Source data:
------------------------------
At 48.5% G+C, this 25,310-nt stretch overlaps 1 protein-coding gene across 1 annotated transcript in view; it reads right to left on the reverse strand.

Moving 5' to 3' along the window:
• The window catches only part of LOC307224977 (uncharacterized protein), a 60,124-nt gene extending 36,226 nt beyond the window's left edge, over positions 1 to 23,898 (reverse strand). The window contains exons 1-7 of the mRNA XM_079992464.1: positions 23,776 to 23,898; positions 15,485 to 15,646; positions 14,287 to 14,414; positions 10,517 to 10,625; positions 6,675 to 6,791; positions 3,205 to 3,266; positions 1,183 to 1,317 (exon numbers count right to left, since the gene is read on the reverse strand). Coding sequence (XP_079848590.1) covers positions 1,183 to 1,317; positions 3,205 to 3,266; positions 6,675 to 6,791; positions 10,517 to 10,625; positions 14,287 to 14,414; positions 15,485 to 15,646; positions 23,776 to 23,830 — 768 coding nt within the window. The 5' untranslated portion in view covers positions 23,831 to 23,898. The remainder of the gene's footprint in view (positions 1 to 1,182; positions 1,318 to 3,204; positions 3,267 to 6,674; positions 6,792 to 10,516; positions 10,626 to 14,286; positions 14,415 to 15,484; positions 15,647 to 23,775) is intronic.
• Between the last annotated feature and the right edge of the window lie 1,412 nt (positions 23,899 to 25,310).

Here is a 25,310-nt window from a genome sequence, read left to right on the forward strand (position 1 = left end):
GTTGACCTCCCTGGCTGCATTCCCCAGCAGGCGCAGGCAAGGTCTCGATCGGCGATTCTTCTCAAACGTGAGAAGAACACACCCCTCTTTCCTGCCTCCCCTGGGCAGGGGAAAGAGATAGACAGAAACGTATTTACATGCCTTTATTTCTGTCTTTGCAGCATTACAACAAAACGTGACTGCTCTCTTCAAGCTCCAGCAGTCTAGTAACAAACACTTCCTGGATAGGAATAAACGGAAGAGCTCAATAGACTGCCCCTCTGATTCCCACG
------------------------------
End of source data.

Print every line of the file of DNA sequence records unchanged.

At 48.5% G+C, this 25,310-nt stretch overlaps 1 protein-coding gene across 1 annotated transcript in view; it reads right to left on the reverse strand.

Moving 5' to 3' along the window:
• The window catches only part of LOC307224977 (uncharacterized protein), a 60,124-nt gene extending 36,226 nt beyond the window's left edge, over positions 1 to 23,898 (reverse strand). The window contains exons 1-7 of the mRNA XM_079992464.1: positions 23,776 to 23,898; positions 15,485 to 15,646; positions 14,287 to 14,414; positions 10,517 to 10,625; positions 6,675 to 6,791; positions 3,205 to 3,266; positions 1,183 to 1,317 (exon numbers count right to left, since the gene is read on the reverse strand). Coding sequence (XP_079848590.1) covers positions 1,183 to 1,317; positions 3,205 to 3,266; positions 6,675 to 6,791; positions 10,517 to 10,625; positions 14,287 to 14,414; positions 15,485 to 15,646; positions 23,776 to 23,830 — 768 coding nt within the window. The 5' untranslated portion in view covers positions 23,831 to 23,898. The remainder of the gene's footprint in view (positions 1 to 1,182; positions 1,318 to 3,204; positions 3,267 to 6,674; positions 6,792 to 10,516; positions 10,626 to 14,286; positions 14,415 to 15,484; positions 15,647 to 23,775) is intronic.
• Between the last annotated feature and the right edge of the window lie 1,412 nt (positions 23,899 to 25,310).

Here is a 25,310-nt window from a genome sequence, read left to right on the forward strand (position 1 = left end):
GTTGACCTCCCTGGCTGCATTCCCCAGCAGGCGCAGGCAAGGTCTCGATCGGCGATTCTTCTCAAACGTGAGAAGAACACACCCCTCTTTCCTGCCTCCCCTGGGCAGGGGAAAGAGATAGACAGAAACGTATTTACATGCCTTTATTTCTGTCTTTGCAGCATTACAACAAAACGTGACTGCTCTCTTCAAGCTCCAGCAGTCTAGTAACAAACACTTCCTGGATAGGAATAAACGGAAGAGCTCAATAGACTGCCCCTCTGATTCCCACG